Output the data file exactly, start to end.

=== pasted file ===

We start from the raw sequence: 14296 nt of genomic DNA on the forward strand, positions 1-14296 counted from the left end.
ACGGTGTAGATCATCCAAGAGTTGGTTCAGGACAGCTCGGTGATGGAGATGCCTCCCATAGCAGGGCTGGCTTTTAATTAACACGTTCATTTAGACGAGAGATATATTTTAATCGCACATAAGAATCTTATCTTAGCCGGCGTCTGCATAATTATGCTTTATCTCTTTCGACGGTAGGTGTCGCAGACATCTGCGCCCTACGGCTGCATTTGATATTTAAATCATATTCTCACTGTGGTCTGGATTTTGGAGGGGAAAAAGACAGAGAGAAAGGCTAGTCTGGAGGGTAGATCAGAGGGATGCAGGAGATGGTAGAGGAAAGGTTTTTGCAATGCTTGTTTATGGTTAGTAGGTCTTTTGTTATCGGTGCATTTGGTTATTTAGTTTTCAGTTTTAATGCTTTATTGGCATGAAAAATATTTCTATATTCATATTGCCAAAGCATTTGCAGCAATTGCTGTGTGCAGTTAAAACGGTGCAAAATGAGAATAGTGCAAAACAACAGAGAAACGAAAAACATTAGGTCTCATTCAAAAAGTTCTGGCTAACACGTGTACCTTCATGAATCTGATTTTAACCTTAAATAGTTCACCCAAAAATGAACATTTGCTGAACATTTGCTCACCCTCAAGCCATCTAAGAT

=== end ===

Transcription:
We start from the raw sequence: 14296 nt of genomic DNA on the forward strand, positions 1-14296 counted from the left end.
ACGGTGTAGATCATCCAAGAGTTGGTTCAGGACAGCTCGGTGATGGAGATGCCTCCCATAGCAGGGCTGGCTTTTAATTAACACGTTCATTTAGACGAGAGATATATTTTAATCGCACATAAGAATCTTATCTTAGCCGGCGTCTGCATAATTATGCTTTATCTCTTTCGACGGTAGGTGTCGCAGACATCTGCGCCCTACGGCTGCATTTGATATTTAAATCATATTCTCACTGTGGTCTGGATTTTGGAGGGGAAAAAGACAGAGAGAAAGGCTAGTCTGGAGGGTAGATCAGAGGGATGCAGGAGATGGTAGAGGAAAGGTTTTTGCAATGCTTGTTTATGGTTAGTAGGTCTTTTGTTATCGGTGCATTTGGTTATTTAGTTTTCAGTTTTAATGCTTTATTGGCATGAAAAATATTTCTATATTCATATTGCCAAAGCATTTGCAGCAATTGCTGTGTGCAGTTAAAACGGTGCAAAATGAGAATAGTGCAAAACAACAGAGAAACGAAAAACATTAGGTCTCATTCAAAAAGTTCTGGCTAACACGTGTACCTTCATGAATCTGATTTTAACCTTAAATAGTTCACCCAAAAATGAACATTTGCTGAACATTTGCTCACCCTCAAGCCATCTAAGAT